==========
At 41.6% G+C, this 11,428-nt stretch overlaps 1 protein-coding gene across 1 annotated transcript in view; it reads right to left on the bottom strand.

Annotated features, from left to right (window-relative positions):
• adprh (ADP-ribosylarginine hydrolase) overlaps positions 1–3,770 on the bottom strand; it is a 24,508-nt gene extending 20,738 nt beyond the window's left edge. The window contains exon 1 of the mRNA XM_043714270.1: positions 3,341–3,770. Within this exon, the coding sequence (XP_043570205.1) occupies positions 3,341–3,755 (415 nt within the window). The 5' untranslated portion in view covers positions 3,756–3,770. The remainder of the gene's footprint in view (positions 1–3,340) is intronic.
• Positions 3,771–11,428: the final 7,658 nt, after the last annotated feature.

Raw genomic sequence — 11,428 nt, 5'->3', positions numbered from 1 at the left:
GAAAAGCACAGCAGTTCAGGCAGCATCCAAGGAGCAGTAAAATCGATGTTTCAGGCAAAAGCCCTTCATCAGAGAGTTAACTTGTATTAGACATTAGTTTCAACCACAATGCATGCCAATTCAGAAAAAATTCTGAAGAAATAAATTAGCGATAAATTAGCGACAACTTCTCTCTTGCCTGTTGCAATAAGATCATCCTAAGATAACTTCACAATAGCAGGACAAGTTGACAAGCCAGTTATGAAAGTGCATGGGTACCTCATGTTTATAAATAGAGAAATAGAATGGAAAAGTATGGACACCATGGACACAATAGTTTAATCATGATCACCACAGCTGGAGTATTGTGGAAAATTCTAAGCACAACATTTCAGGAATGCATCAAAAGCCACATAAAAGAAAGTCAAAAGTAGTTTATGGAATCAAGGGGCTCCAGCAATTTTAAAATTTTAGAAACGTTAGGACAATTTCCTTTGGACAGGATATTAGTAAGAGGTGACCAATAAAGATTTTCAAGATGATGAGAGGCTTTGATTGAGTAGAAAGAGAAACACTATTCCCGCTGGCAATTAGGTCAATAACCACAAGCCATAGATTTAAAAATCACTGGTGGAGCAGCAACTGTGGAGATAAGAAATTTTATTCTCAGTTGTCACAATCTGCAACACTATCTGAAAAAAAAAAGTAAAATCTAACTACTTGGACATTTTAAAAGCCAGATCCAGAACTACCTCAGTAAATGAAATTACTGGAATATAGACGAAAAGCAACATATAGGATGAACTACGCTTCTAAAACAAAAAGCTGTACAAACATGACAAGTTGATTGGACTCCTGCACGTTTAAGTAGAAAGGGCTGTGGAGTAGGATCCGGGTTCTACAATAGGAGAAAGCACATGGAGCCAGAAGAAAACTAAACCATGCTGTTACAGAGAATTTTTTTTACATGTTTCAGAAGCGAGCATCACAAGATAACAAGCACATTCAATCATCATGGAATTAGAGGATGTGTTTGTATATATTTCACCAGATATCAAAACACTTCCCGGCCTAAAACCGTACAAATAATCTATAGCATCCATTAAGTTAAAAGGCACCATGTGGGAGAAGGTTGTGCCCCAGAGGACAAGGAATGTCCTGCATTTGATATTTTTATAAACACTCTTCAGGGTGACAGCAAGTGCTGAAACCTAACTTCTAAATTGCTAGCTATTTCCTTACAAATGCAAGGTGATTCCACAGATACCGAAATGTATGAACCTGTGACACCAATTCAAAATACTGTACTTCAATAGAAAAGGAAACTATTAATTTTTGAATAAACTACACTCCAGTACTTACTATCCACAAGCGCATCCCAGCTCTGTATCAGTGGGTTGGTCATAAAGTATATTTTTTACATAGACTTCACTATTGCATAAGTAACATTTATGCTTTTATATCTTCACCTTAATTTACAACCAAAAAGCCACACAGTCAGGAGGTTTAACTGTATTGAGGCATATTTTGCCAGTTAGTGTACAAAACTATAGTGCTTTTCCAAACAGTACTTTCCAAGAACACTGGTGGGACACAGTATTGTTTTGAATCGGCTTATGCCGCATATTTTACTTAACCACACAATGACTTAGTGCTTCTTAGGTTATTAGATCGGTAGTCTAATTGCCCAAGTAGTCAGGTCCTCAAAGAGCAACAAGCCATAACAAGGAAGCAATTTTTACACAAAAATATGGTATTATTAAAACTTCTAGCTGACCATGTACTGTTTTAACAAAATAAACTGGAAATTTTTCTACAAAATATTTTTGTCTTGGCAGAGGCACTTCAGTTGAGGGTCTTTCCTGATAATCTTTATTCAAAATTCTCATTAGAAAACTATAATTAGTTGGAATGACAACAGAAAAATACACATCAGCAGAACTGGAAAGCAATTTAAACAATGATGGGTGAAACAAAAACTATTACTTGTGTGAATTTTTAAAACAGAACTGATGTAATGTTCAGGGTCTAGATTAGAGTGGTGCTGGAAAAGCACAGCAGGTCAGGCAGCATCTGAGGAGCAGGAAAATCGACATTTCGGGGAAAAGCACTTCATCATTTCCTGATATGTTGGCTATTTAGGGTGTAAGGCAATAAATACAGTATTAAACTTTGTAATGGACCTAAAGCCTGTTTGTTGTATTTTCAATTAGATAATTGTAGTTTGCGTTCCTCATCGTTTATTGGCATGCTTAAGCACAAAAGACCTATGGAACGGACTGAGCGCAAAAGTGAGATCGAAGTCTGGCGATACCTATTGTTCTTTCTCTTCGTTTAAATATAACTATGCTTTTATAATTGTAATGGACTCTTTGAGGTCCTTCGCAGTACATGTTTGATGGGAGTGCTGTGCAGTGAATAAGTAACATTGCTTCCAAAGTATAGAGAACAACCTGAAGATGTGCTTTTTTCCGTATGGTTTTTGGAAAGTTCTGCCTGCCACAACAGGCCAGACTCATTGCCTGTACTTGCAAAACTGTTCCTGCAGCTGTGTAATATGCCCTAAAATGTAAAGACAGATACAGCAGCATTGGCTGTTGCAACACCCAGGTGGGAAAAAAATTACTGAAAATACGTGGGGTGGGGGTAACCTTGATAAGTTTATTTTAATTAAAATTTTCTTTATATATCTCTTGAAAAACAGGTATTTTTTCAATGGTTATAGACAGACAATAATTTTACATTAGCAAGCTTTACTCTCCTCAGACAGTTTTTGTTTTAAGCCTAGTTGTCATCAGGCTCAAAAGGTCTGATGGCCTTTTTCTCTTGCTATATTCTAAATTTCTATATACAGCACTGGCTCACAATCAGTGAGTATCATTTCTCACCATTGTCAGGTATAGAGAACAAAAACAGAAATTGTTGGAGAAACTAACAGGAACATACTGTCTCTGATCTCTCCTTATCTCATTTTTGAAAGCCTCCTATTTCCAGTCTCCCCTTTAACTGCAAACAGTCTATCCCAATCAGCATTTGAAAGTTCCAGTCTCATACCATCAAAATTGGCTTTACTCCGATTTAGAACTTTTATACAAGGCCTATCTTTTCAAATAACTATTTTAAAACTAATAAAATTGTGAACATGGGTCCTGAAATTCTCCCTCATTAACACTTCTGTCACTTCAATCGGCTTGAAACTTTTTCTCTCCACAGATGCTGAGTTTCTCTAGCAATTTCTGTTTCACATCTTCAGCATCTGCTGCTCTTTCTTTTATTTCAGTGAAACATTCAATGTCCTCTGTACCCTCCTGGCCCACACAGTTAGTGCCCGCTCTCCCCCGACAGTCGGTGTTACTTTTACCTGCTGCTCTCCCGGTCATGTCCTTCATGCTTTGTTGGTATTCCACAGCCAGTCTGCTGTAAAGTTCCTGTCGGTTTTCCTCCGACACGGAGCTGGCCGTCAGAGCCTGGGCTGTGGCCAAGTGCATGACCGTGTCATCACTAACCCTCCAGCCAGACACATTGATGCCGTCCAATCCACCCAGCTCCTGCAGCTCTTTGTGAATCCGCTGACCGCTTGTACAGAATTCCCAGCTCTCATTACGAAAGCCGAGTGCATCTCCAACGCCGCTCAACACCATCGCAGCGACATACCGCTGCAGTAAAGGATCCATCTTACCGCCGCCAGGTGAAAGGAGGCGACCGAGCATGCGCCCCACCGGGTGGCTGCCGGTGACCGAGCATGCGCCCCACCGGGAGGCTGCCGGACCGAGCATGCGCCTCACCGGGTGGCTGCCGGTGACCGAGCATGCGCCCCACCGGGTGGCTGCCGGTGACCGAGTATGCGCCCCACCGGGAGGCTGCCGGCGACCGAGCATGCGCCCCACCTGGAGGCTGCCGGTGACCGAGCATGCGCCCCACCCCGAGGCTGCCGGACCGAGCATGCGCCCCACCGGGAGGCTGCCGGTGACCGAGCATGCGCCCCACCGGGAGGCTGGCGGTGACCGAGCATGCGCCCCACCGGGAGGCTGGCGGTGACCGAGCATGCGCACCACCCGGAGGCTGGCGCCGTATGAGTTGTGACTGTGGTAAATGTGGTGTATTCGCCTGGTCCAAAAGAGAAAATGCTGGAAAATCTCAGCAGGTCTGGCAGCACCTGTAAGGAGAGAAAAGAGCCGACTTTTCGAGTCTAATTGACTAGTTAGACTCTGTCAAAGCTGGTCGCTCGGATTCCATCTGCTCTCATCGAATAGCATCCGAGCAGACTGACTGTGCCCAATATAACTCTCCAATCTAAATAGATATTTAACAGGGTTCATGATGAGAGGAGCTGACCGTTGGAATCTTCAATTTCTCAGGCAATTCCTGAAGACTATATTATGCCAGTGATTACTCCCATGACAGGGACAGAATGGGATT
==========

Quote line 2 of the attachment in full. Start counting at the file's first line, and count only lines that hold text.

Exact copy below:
Annotated features, from left to right (window-relative positions):